Friedrich August von Hayek was born 123 years ago on March 8th, 1899 in Vienna. His profile at Mises.org says that “Born to a distinguished family of Viennese intellectuals, Hayek attended the University of Vienna, earning doctorates in 1921 and 1923. Hayek came to the University at age 19 just after World War I, when it was one of the three best places in the world to study economics (the others being Stockholm and Cambridge).
“Like many students of economics then and since, Hayek chose the subject not for its own sake, but because he wanted to improve social conditions—the poverty of postwar Vienna serving as a daily reminder of such a need. Socialism seemed to provide a solution.”
He went on to become one of the greatest classical liberals of the 20th century and a fierce critic of collectivism in all its forms — Nazism, Fascism and Communism. He was an opponent of the ideas of his friend John Maynard Keynes at the London School of Economics.
It’s a curious fact that many distinguished economists began their intellectual journeys attracted by some variety of socialism — and then recognized it was a bad ideology.
Hayek worked in the areas of philosophy of science, political philosophy, the free will problem, and epistemology. For all that, Hayek was more hedgehog than fox. His life’s work, for which he won a Nobel Prize in Economics in 1974, illuminated the nature and significance of spontaneous order. The concept seems simple, yet Hayek spent six decades refining his idea, evidently finding elusive the goal of being as clear about it as he aspired to be.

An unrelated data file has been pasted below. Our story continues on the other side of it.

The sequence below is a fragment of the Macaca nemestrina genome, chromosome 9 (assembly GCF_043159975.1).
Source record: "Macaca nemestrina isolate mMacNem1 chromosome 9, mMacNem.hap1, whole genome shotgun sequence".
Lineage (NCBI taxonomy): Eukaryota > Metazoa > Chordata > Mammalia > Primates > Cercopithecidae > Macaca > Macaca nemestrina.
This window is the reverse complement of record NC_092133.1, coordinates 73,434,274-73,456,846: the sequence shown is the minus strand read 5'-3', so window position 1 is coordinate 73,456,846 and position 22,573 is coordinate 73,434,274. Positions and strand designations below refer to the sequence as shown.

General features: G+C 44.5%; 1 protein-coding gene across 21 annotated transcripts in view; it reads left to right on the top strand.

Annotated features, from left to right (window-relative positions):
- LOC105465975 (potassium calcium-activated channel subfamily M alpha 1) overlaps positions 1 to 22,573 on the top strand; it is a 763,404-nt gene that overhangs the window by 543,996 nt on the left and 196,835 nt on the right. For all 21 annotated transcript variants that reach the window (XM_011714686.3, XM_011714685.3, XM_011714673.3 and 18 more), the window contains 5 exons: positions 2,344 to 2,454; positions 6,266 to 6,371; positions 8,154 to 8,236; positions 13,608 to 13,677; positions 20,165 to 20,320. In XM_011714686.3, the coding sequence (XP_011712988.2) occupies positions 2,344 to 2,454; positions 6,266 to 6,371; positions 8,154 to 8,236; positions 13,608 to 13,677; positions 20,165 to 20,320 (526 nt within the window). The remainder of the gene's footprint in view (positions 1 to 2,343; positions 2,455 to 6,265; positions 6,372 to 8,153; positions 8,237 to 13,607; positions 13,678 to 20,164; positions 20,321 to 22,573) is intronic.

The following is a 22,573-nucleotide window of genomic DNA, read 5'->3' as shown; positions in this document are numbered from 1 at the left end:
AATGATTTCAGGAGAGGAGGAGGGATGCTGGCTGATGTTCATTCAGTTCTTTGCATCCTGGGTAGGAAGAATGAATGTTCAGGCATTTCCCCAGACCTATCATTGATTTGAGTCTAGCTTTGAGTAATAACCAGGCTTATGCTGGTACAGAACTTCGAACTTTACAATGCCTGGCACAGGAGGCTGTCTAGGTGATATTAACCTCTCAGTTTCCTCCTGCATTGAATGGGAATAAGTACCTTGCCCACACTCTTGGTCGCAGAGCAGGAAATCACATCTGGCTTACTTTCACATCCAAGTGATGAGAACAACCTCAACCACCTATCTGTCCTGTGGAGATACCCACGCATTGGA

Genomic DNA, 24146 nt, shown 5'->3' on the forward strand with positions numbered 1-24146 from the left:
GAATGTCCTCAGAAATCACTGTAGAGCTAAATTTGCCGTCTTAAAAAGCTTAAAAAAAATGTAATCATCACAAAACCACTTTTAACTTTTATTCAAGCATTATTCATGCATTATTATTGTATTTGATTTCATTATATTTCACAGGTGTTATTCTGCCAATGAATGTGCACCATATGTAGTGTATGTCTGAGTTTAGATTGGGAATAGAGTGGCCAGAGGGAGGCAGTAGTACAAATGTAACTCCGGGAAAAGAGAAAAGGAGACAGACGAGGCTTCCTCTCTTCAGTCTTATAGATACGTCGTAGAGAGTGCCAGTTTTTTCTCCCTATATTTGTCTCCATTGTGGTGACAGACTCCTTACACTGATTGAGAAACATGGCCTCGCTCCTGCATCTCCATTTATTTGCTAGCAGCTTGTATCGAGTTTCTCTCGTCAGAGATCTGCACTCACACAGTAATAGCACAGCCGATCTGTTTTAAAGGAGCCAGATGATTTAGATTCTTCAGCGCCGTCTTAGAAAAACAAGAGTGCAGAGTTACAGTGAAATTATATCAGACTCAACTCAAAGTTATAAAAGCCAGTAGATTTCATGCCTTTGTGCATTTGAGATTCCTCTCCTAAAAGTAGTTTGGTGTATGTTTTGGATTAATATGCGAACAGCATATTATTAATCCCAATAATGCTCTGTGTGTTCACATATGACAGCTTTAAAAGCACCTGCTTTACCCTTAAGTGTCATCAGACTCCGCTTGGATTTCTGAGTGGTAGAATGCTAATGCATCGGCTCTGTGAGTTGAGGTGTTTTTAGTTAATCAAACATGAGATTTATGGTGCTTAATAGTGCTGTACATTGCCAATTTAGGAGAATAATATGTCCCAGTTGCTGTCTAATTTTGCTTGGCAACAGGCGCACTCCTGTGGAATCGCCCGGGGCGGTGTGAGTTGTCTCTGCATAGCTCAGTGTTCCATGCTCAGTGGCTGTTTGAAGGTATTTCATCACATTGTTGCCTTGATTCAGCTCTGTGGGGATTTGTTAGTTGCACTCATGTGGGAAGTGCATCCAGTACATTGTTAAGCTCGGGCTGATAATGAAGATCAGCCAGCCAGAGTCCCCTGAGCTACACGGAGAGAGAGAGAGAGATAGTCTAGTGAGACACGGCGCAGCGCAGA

This essay concentrates on this enduring theme of Hayek’s work, and a question: why would the scholar who did more than anyone in the twentieth century to advance our understanding of price signals and the emergence of spontaneous orders also be driven to claim “that social justice is a mirage”?
Hayek was one a towering intellect although he was not an “intellectual” in the sense he defined that term: secondhand dealers of ideas. I recommend this essay, “The Intellectual and Socialism,” published in 1949 in The University of Chicago Law Review.
Hayek passed into the great beyond in 1992.
Belated happy birthday to you, Herr Professor Doktor Friedrich August von Hayek.
And now, a video of a conversation between two of my most favorite economists, Buchanan and Hayek, recorded in 1978 in San Jose, CA (a city I called home for decades.) Enjoy!
Post script: I just read the 2020 tribute I wrote on Hayek’s birthday. Worth a look.